Then, as our time in France was winding down, I looked ahead to the summer of 2017 and I thought: what the hey? I’d spent the past twelve months travelling, so I sure wouldn’t mind a summer close to home. I had no theatre projects lined up, and my grownup D&D buddies wouldn’t concede to play every night of the week (would they…?) (no, they would not). Plus I was in pretty decent shape from walking everywhere in Lille, and my French was as good as it’s ever likely to get. I impulsively checked the Government of Canada jobs site. There it was: a single GT-01 Historical Presenter post; full-time, June to August; deadline in a few days.
My interview was scheduled for the day after our return to Canada. I remember memorizing a speech while I was standing on a balcony in Kathmandu, but I was so jet lagged after getting home that I don’t remember anything about the interview. Apparently I did well, because I got offered the job – but it wasn’t going to be quite as I’d envisioned it. For one thing, they wanted me as a Parks Canada tour guide, not an animator – I wouldn’t even get to dress up! And some of the tours I’d be giving would be in French. I’d anticipated a level of French conversation, of course, but 45-60 minute tours? Oh la la…
Nevertheless, I stuck to my muskets and took the job. Work didn’t start for another six weeks, but they had plenty of bureaucratic tasks to keep me busy in the meantime: records checks, contracts, deposit forms, and a follow-up interview to evaluate my proficiency in French. Yet in true bureaucratic fashion, all these tasks were assigned in the wrong order. For instance, I should have filled out direct deposit forms immediately, to allow for the six-week processing time (!); instead, I only received them two weeks before my start date, which means (according to their eldritch pay system) I won’t get paid till at least halfway through my contract.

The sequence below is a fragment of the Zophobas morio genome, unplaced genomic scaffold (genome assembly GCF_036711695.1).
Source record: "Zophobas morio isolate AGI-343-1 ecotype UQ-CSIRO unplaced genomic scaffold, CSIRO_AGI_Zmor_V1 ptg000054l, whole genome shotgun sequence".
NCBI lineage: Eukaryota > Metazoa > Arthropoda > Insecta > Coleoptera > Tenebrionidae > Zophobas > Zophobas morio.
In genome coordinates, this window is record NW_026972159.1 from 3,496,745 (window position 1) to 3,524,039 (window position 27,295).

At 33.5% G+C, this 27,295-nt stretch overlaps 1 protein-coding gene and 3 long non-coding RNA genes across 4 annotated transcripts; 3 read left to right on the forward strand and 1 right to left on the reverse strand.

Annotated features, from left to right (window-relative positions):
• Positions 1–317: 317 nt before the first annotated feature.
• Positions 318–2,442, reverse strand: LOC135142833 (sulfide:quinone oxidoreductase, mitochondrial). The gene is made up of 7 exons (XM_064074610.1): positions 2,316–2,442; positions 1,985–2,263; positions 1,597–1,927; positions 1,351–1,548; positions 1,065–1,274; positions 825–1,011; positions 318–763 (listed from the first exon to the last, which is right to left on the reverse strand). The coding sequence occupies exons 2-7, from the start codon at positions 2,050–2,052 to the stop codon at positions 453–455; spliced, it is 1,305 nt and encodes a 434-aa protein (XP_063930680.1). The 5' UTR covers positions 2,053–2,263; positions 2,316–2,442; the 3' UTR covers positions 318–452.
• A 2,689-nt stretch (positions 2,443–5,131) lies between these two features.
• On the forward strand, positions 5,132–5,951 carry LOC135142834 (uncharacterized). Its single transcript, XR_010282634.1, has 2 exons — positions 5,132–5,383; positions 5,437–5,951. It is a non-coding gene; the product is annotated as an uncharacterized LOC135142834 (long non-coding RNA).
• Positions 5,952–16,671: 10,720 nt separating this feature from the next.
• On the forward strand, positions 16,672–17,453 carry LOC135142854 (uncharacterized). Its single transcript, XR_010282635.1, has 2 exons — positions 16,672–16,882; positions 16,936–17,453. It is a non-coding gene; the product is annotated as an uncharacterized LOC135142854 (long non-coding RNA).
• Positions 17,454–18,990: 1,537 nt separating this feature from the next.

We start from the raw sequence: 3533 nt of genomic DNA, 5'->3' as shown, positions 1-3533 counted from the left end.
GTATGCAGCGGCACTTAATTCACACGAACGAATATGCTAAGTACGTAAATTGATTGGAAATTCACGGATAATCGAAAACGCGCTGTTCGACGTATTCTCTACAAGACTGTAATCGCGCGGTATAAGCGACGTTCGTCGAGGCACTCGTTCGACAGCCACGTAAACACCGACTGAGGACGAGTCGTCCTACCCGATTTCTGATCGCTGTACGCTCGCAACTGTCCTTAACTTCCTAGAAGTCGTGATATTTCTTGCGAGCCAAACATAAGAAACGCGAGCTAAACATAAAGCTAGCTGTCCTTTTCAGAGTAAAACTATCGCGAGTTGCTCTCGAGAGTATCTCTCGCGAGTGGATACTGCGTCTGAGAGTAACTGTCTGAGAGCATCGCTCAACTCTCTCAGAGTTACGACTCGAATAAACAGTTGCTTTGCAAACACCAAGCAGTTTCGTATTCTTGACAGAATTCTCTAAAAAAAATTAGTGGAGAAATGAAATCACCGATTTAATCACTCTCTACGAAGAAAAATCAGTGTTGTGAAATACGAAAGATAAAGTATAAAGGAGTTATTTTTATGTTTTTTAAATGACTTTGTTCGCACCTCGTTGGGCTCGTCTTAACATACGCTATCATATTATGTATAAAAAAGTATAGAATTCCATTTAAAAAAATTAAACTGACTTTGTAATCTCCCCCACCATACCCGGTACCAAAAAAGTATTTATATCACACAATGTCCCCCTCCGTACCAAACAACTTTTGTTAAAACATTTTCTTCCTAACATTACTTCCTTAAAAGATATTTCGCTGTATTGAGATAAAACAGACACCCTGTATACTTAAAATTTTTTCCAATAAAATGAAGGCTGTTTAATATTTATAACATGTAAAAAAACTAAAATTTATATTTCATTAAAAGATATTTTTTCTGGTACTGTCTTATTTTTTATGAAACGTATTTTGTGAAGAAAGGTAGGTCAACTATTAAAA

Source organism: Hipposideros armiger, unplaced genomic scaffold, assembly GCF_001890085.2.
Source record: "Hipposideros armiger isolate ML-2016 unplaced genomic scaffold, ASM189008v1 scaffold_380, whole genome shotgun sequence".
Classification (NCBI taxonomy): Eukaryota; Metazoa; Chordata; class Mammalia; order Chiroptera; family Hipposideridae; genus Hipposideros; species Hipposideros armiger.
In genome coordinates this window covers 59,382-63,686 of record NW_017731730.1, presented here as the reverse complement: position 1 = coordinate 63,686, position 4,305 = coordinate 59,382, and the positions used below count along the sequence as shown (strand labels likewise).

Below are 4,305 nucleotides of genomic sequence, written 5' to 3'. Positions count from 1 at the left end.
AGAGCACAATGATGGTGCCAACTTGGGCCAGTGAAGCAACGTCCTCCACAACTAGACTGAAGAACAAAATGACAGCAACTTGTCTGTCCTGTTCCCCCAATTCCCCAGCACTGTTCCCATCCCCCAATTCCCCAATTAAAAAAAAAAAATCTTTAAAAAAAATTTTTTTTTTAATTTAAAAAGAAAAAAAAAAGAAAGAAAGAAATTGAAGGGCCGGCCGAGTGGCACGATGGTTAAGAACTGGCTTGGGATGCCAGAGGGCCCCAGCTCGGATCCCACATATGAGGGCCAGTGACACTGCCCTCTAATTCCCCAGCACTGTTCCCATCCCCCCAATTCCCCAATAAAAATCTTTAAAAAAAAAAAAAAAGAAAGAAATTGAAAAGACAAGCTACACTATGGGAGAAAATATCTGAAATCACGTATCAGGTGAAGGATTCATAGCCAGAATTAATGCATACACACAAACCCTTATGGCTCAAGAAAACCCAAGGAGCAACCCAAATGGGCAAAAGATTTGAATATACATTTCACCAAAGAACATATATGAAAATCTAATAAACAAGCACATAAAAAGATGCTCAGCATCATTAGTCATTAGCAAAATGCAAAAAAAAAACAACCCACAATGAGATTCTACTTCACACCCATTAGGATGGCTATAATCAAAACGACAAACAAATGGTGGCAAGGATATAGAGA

And the French test didn’t happen until about 10 days before I was due to start, which meant I didn’t get the results until a week later. Which meant an awkward phone conversation with my boss when it turned out my fluency in French warranted a “B,” but the tour guide position required a “C.” (“C” is higher than “B,” because…bureaucracy, I guess?). Suddenly, days before my big break at Louisbourg, my job was in jeopardy, because I (who just spent eight months living in France) couldn’t speak enough French.
I think a lot of things are blessings in disguise. “Canada 150” is a controversial celebration because it implicitly erases thousands of years of Indigenous history. But if “Canada 150” weren’t a thing, then the national discussion about colonialism would not be nearly as visible. And my “B” rating turned out to be a blessing, because it bounced me over to the Fortress’s military unit. Instead of reciting names and dates in a green blazer, I’ll be spending my summer teasing anglophone tourists and practicing musket drills in a blue-and-white greatcoat and tricorne hat. That’s more in line with what I pictured all along. And well worth celebrating.